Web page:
One could tell a similar story about weaving, only in reverse. In the 14th century, weaving was a high-status, high-profit trade. Most weavers were men. Industrialization turned weavers into a lower-status occupation, so early-modern textile weavers in factories were generally women. It would be a mistake, as Bennett argues in her book History Matters, to merely observe the change in occupation—women become weavers—and thereby argue that women’s material or cultural status had improved. Change in occupation, she writes, does not mean transformation of status.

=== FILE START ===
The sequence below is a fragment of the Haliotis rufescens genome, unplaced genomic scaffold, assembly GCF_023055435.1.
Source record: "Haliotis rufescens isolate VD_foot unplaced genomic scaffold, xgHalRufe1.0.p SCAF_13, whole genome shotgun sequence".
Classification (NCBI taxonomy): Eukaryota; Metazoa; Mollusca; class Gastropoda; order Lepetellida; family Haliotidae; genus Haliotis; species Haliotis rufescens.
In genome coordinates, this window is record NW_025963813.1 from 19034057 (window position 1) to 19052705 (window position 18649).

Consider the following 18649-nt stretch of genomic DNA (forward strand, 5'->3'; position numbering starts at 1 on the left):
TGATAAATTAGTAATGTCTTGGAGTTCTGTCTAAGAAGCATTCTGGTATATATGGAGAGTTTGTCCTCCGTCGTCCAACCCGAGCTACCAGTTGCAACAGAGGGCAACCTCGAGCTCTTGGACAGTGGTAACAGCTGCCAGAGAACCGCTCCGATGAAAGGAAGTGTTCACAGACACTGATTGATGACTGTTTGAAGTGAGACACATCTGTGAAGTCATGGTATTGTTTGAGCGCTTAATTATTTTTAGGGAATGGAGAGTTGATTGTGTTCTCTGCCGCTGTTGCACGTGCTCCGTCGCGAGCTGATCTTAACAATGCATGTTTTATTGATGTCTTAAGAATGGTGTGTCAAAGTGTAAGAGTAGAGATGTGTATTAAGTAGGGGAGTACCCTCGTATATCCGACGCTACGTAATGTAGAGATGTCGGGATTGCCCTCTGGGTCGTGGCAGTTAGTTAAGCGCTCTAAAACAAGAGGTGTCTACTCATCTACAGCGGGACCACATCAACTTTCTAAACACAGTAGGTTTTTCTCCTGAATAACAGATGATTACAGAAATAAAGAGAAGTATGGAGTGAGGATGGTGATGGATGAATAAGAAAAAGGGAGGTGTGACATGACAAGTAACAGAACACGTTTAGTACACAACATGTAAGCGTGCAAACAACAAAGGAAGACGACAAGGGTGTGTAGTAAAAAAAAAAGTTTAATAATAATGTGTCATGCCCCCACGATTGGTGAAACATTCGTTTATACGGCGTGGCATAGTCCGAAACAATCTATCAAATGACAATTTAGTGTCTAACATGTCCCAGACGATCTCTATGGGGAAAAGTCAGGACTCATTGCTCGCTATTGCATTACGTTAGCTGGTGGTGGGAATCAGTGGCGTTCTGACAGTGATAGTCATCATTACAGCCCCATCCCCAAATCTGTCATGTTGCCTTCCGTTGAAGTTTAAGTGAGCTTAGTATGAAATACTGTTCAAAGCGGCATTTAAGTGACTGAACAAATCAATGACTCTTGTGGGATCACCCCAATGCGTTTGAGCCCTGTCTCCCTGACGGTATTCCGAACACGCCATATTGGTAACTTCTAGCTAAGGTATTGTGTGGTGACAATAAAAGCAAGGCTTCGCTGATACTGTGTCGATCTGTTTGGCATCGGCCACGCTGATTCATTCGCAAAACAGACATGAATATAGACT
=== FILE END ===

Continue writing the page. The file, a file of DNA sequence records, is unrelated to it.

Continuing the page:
What I find odd is how often critics of these facts are painfully naive and ignorant about the complexity of the field they’re denying. See, for instance, this debate between Kristi Winters and Sargon of Akkad: right out of the gate, he claims the wage gap doesn’t exist at all (he also denies that campus rape is a problem…or rather, because rates are higher elsewhere, it’s a waste of time to work against it), and most significantly, just flat out rejects all of the social sciences. Which is weird, since his arguments against feminist ideas require distorting social science evidence while simultaneously claiming all social science is bogus. How does anyone know anything if you think all the disciplines that study a particular phenomenon are completely invalid?